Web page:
Replication data for: What Drives US Foreign Borrowing? Evidence on the External Adjustment to Transitory and Permanent Shocks
- Corsetti, Giancarlo
- Konstantinou, Panagiotis T.
AbstractThe joint dynamics of US net output, consumption, and (the market value of) foreign assets and liabilities, characterized empirically following Lettau and Ludvigson (2004), is shown to be consistent with current account theory. US consumption is virtually insulated from transitory shocks, while these contribute to variations in net output and gross foreign positions—consumption is smoothed against temporary fluctuations in returns. A single permanent shock—naturally interpreted as a supply shock—raises consumption swiftly while causing net output to adjust gradually. This leads to persistent, procyclical external deficits, while moving gross assets and liabilities in the same direction. (JEL E21, E23, F32, F34)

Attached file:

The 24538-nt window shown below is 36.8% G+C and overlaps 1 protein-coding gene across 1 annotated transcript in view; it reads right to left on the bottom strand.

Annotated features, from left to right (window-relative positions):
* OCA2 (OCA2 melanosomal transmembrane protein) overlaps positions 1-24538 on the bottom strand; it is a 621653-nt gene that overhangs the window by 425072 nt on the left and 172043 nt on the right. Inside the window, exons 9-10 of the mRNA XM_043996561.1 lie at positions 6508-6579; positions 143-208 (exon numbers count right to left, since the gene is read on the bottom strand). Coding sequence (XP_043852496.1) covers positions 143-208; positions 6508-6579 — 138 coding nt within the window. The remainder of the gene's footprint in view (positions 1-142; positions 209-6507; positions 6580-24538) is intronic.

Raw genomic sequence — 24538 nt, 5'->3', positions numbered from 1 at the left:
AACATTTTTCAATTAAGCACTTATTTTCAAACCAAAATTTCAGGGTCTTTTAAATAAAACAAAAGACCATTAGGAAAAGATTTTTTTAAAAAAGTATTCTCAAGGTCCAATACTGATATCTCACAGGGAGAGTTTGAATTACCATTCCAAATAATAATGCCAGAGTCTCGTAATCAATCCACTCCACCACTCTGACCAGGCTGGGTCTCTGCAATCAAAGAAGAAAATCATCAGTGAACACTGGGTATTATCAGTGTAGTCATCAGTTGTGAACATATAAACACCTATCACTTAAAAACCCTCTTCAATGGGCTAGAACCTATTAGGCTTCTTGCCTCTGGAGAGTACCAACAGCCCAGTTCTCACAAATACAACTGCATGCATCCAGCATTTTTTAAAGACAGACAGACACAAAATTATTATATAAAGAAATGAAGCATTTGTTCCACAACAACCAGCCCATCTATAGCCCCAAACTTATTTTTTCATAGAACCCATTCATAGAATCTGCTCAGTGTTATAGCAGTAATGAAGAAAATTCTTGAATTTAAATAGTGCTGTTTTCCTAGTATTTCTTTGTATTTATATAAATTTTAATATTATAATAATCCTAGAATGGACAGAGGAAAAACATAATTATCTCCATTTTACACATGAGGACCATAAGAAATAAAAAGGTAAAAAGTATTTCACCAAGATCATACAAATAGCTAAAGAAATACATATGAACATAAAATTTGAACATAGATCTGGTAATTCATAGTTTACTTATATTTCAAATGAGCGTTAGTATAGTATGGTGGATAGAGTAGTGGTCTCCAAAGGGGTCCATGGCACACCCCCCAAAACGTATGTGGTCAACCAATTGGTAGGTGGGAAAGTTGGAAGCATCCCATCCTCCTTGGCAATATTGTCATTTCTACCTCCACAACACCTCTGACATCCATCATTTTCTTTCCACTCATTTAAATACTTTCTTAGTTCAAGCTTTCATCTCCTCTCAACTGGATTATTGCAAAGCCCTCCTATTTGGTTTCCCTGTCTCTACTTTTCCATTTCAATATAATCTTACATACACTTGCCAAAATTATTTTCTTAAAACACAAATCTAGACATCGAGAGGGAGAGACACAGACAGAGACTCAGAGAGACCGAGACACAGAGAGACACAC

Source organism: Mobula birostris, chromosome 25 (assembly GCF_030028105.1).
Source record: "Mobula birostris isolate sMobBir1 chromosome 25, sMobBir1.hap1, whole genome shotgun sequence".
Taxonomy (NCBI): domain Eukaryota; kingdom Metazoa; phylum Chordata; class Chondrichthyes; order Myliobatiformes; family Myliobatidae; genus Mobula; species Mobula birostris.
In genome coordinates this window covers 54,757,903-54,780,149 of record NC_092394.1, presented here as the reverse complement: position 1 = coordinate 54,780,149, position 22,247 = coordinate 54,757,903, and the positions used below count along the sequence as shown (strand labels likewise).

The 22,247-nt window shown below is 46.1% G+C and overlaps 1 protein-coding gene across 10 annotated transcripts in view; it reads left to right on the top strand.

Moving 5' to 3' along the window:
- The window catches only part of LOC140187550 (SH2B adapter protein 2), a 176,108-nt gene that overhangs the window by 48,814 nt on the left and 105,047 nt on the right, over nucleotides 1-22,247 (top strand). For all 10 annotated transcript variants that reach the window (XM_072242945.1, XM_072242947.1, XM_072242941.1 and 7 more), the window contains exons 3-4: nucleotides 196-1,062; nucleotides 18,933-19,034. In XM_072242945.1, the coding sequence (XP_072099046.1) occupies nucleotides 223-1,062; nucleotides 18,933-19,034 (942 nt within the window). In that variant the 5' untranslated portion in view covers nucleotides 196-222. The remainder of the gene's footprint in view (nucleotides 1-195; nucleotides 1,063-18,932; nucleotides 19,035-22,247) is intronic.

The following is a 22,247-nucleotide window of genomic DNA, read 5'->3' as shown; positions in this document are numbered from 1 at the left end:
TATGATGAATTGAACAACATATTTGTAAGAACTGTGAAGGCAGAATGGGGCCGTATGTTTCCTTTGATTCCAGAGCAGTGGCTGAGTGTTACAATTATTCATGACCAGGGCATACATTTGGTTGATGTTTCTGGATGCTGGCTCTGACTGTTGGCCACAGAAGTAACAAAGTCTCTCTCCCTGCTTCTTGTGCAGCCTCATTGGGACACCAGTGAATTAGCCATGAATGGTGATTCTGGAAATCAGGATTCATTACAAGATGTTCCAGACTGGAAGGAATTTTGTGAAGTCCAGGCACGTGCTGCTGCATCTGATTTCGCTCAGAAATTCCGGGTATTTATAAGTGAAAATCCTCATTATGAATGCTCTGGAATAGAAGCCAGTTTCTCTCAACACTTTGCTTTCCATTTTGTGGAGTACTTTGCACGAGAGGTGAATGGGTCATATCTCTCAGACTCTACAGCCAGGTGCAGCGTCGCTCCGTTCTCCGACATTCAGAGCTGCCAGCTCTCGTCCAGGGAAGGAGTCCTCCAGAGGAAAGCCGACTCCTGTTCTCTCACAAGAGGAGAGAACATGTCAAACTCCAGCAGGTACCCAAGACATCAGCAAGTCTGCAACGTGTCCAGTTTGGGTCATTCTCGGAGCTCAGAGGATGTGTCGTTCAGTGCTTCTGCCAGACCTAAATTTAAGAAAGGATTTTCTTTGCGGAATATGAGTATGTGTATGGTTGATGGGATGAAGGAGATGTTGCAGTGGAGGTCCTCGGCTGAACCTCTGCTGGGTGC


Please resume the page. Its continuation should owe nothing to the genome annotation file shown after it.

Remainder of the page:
Is supplement to
DOI: 10.1257/aer.102.2.1062 (Text)
Corsetti, Giancarlo, and Panagiotis Th Konstantinou. “What Drives US Foreign Borrowing? Evidence on the External Adjustment to Transitory and Permanent Shocks.” American Economic Review 102, no. 2 (April 2012): 1062–92. https://doi.org/10.1257/aer.102.2.1062.
- ID: 10.1257/aer.102.2.1062 (DOI)
Update Metadata: 2020-05-18 | Issue Number: 2 | Registration Date: 2019-10-11